Anet Aguilar traces her passion for corn back to her grandmother.
In the Mexican state of Baja California where Aguilar lived with her grandmother, flour tortillas were popular. Her grandmother Feliza Ramirez was from Mexico City, though, where she grew up milling corn in her neighborhood’s shared mill and forming it into tortillas daily. When Ramirez moved north, she brought the family’s corn tortilla tradition with her.
Corn, the staple food that defines Mexican cuisine and allowed the country’s ancient civilizations to flourish, is now a source of conflict between the United States and Mexico’s current government.
Mexican President Andrés Manuel López Obrador is moving forward with a plan to limit imports of genetically modified corn from the U.S., despite the looming threat of a formal trade dispute.
The plant at the center of the controversial policy — corn — is both a symbol of Mexico’s cuisine and indigenous cultures, and also the biggest cash crop in the United States.
Mexico is the second biggest buyer of U.S. corn. However, more than 90% of corn in the U.S. is genetically engineered to be resistant to herbicides, insects or both.
“Corn originated in Mexico,” López Obrador said in Spanish in a Feb. 15 speech defending the plan. “It can’t be possible that we have 60, 80 varieties of native corn and we’re allowing the use of genetically modified corn for human consumption.”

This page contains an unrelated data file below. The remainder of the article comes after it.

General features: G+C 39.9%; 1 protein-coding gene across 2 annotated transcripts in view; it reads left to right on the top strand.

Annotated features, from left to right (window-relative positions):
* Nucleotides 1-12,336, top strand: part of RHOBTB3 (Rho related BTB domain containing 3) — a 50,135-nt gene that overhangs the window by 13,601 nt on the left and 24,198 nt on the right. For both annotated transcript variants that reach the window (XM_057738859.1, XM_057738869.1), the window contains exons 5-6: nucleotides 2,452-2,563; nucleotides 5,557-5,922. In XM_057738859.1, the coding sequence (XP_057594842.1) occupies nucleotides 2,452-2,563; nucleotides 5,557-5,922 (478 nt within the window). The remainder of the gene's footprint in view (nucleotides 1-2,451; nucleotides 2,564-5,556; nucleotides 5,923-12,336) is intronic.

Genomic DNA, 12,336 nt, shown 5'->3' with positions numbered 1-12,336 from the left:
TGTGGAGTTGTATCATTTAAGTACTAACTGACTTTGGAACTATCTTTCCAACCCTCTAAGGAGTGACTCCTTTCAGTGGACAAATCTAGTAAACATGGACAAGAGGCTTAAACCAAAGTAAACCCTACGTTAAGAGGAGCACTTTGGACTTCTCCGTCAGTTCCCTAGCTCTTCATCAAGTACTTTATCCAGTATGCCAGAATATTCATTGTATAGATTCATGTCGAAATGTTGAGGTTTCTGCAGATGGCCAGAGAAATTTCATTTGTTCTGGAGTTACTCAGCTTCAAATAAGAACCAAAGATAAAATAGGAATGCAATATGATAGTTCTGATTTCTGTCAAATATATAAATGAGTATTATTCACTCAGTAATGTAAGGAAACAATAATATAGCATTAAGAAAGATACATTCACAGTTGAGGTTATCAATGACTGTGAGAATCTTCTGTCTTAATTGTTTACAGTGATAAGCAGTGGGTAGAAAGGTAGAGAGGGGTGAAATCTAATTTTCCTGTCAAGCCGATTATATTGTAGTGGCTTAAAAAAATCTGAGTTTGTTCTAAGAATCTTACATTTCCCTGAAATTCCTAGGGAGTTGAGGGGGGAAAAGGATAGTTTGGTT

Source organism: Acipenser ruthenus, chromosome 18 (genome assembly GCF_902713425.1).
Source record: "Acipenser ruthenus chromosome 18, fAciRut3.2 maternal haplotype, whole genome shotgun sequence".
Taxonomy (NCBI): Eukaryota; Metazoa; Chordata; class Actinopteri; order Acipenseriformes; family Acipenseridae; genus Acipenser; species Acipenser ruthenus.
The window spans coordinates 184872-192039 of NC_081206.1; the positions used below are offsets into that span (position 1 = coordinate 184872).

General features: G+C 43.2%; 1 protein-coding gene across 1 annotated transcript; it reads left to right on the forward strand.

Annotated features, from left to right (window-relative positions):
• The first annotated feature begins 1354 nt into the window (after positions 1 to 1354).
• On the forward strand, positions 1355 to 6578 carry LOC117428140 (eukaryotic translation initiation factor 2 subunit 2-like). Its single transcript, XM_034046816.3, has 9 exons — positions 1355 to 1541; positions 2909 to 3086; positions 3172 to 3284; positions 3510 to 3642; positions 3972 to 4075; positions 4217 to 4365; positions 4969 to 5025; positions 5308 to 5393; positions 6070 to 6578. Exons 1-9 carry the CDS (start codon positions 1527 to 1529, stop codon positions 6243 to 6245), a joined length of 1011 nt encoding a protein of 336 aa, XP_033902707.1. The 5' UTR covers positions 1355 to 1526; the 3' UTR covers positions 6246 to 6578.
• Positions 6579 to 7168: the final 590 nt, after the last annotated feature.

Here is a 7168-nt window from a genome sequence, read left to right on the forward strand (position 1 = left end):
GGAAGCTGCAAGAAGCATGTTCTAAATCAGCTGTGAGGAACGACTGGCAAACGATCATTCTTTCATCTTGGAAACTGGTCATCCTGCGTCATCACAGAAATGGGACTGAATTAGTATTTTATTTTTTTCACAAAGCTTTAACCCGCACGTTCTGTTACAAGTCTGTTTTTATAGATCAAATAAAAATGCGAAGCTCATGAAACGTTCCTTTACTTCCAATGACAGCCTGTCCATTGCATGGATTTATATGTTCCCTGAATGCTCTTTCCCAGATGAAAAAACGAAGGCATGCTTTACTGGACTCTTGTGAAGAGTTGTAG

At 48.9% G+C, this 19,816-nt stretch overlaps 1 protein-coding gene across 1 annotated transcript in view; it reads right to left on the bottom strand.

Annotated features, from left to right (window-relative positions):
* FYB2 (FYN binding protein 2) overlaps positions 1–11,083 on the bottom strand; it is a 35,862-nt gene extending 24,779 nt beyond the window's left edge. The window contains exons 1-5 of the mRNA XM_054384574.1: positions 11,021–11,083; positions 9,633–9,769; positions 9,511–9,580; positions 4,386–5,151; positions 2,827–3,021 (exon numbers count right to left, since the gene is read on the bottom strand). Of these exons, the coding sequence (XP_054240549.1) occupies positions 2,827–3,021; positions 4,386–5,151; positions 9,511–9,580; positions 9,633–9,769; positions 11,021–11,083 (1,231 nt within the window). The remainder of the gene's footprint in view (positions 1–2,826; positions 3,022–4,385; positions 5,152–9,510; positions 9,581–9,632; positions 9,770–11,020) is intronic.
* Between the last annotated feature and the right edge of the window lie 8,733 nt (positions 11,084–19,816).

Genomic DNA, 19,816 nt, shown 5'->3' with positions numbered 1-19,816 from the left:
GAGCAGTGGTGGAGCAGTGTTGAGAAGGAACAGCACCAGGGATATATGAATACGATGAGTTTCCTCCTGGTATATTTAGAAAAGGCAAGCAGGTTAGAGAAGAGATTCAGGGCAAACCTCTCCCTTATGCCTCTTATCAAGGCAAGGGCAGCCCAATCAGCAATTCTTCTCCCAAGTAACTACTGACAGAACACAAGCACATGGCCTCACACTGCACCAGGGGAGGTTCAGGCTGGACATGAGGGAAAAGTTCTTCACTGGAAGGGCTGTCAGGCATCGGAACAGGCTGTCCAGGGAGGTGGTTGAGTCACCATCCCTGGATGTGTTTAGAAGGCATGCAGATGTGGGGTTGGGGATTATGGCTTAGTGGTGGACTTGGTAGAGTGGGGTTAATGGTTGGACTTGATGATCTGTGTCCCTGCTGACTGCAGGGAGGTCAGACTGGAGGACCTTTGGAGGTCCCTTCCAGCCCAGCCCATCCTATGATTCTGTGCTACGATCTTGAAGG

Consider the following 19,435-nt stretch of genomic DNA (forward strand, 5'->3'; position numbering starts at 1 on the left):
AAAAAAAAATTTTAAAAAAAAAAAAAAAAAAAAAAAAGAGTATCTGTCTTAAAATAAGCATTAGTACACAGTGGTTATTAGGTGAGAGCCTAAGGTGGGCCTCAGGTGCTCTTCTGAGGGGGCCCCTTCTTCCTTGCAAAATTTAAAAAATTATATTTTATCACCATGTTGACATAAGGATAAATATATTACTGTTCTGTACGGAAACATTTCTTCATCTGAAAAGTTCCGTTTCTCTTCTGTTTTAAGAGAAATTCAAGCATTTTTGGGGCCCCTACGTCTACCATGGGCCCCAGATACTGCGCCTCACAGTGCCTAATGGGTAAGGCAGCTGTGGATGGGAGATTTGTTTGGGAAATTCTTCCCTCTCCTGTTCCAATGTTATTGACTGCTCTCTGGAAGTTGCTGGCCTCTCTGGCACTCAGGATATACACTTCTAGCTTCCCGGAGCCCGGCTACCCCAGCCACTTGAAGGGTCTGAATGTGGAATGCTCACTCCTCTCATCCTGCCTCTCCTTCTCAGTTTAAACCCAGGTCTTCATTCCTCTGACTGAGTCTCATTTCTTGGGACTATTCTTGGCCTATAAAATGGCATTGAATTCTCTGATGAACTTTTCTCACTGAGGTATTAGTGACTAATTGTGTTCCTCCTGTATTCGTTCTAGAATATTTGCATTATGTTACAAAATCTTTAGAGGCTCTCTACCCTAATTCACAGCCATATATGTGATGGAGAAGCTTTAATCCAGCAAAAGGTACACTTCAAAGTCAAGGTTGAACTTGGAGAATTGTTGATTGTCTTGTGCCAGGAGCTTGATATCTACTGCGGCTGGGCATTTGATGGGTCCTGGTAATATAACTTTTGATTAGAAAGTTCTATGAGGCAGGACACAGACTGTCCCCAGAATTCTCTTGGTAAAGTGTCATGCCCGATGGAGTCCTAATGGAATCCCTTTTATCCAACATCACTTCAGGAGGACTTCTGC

The two countries’ respective agriculture and trade representatives have met several times in recent months seeking a compromise.
On March 6, the Office of the U.S. Trade Representative announced it is requesting technical consultations with Mexico under the United States-Mexico-Canada Agreement, the free trade agreement between the two countries signed in 2020.
The next day, López Obrador said the Mexican agency in charge of biosecurity would be studying the health impacts of genetically modified corn.
The two countries have until April 5 — 30 days after the initiation of the technical consultation — to meet. If the technical consultations don’t lead to a resolution, the U.S. could choose to begin another dispute resolution process under the USMCA.
A technical consultation is a method of resolving a conflict involving the Sanitary and Phytosanitary Measures chapter of the USMCA, which deals with biosecurity, health and biotechnology. In order for Mexico’s decree to stand up to challenges under the USMCA, the country’s government will have to prove that importing GMO corn poses a human health or biosecurity risk.
“These consultations represent the next step in addressing the United States’ concerns with Mexico’s biotechnology policies,” U.S. Secretary of Agriculture Tom Vilsack said in a March 6 press release. “While we appreciate the sustained, active engagement with our Mexican counterparts at all levels of government, we remain firm in our view that Mexico’s current biotechnology trajectory is not grounded in science, which is the foundation of USMCA.”
The ties between Mexico’s and the United States’ agricultural systems are longstanding, said Jayson Maurice Porter, a postdoctoral research associate at the Institute at Brown for Environment and Society, who studies agriculture, environmental justice, and racial ecologies in Mexico and the Americas.
American plant breeder Norman Borlaug arrived in Mexico in 1943, sponsored by the Rockefeller Foundation and the Mexican government, where he conducted experiments and research on experimental wheat varieties.
The research gave way to the “Green Revolution” and the widespread adoption of genetically modified crops that increased yields, but required higher amounts of fertilizer and pesticides in Mexico and other parts of the world.